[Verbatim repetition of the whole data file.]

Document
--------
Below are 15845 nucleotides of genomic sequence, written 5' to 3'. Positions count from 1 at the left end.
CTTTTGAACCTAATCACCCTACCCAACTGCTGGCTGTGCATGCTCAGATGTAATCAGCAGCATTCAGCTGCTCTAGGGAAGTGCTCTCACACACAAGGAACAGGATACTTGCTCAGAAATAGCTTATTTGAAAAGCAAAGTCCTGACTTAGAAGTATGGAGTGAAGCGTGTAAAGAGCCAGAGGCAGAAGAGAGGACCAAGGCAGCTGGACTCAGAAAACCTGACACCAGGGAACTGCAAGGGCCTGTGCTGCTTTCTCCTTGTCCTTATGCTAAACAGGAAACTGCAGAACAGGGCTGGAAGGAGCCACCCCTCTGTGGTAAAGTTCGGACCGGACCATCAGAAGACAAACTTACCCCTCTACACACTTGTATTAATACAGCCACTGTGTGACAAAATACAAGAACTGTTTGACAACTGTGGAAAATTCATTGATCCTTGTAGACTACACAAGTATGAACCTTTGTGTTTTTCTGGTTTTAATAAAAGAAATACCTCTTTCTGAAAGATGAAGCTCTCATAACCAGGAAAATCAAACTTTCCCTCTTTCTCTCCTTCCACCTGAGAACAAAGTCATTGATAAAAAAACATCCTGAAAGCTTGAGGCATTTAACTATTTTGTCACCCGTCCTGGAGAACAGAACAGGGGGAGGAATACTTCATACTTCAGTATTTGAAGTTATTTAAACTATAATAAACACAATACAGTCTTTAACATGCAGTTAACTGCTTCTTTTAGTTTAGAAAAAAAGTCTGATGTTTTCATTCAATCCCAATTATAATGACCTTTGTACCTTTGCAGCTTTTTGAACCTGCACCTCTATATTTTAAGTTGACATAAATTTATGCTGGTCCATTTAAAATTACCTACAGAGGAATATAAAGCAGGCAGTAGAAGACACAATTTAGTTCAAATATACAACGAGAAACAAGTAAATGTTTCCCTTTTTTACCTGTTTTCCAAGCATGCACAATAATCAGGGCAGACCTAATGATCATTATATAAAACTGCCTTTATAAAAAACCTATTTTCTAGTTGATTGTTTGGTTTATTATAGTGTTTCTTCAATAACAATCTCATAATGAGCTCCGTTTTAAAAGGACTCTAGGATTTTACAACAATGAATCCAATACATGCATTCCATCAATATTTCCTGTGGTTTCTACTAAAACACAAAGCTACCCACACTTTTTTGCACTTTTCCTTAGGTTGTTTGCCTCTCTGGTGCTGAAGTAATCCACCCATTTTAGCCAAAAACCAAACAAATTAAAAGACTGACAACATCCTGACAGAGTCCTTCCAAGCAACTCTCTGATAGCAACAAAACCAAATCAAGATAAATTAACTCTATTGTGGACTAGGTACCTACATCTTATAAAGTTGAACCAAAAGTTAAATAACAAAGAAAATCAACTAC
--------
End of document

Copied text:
Below are 15845 nucleotides of genomic sequence, written 5' to 3'. Positions count from 1 at the left end.
CTTTTGAACCTAATCACCCTACCCAACTGCTGGCTGTGCATGCTCAGATGTAATCAGCAGCATTCAGCTGCTCTAGGGAAGTGCTCTCACACACAAGGAACAGGATACTTGCTCAGAAATAGCTTATTTGAAAAGCAAAGTCCTGACTTAGAAGTATGGAGTGAAGCGTGTAAAGAGCCAGAGGCAGAAGAGAGGACCAAGGCAGCTGGACTCAGAAAACCTGACACCAGGGAACTGCAAGGGCCTGTGCTGCTTTCTCCTTGTCCTTATGCTAAACAGGAAACTGCAGAACAGGGCTGGAAGGAGCCACCCCTCTGTGGTAAAGTTCGGACCGGACCATCAGAAGACAAACTTACCCCTCTACACACTTGTATTAATACAGCCACTGTGTGACAAAATACAAGAACTGTTTGACAACTGTGGAAAATTCATTGATCCTTGTAGACTACACAAGTATGAACCTTTGTGTTTTTCTGGTTTTAATAAAAGAAATACCTCTTTCTGAAAGATGAAGCTCTCATAACCAGGAAAATCAAACTTTCCCTCTTTCTCTCCTTCCACCTGAGAACAAAGTCATTGATAAAAAAACATCCTGAAAGCTTGAGGCATTTAACTATTTTGTCACCCGTCCTGGAGAACAGAACAGGGGGAGGAATACTTCATACTTCAGTATTTGAAGTTATTTAAACTATAATAAACACAATACAGTCTTTAACATGCAGTTAACTGCTTCTTTTAGTTTAGAAAAAAAGTCTGATGTTTTCATTCAATCCCAATTATAATGACCTTTGTACCTTTGCAGCTTTTTGAACCTGCACCTCTATATTTTAAGTTGACATAAATTTATGCTGGTCCATTTAAAATTACCTACAGAGGAATATAAAGCAGGCAGTAGAAGACACAATTTAGTTCAAATATACAACGAGAAACAAGTAAATGTTTCCCTTTTTTACCTGTTTTCCAAGCATGCACAATAATCAGGGCAGACCTAATGATCATTATATAAAACTGCCTTTATAAAAAACCTATTTTCTAGTTGATTGTTTGGTTTATTATAGTGTTTCTTCAATAACAATCTCATAATGAGCTCCGTTTTAAAAGGACTCTAGGATTTTACAACAATGAATCCAATACATGCATTCCATCAATATTTCCTGTGGTTTCTACTAAAACACAAAGCTACCCACACTTTTTTGCACTTTTCCTTAGGTTGTTTGCCTCTCTGGTGCTGAAGTAATCCACCCATTTTAGCCAAAAACCAAACAAATTAAAAGACTGACAACATCCTGACAGAGTCCTTCCAAGCAACTCTCTGATAGCAACAAAACCAAATCAAGATAAATTAACTCTATTGTGGACTAGGTACCTACATCTTATAAAGTTGAACCAAAAGTTAAATAACAAAGAAAATCAACTAC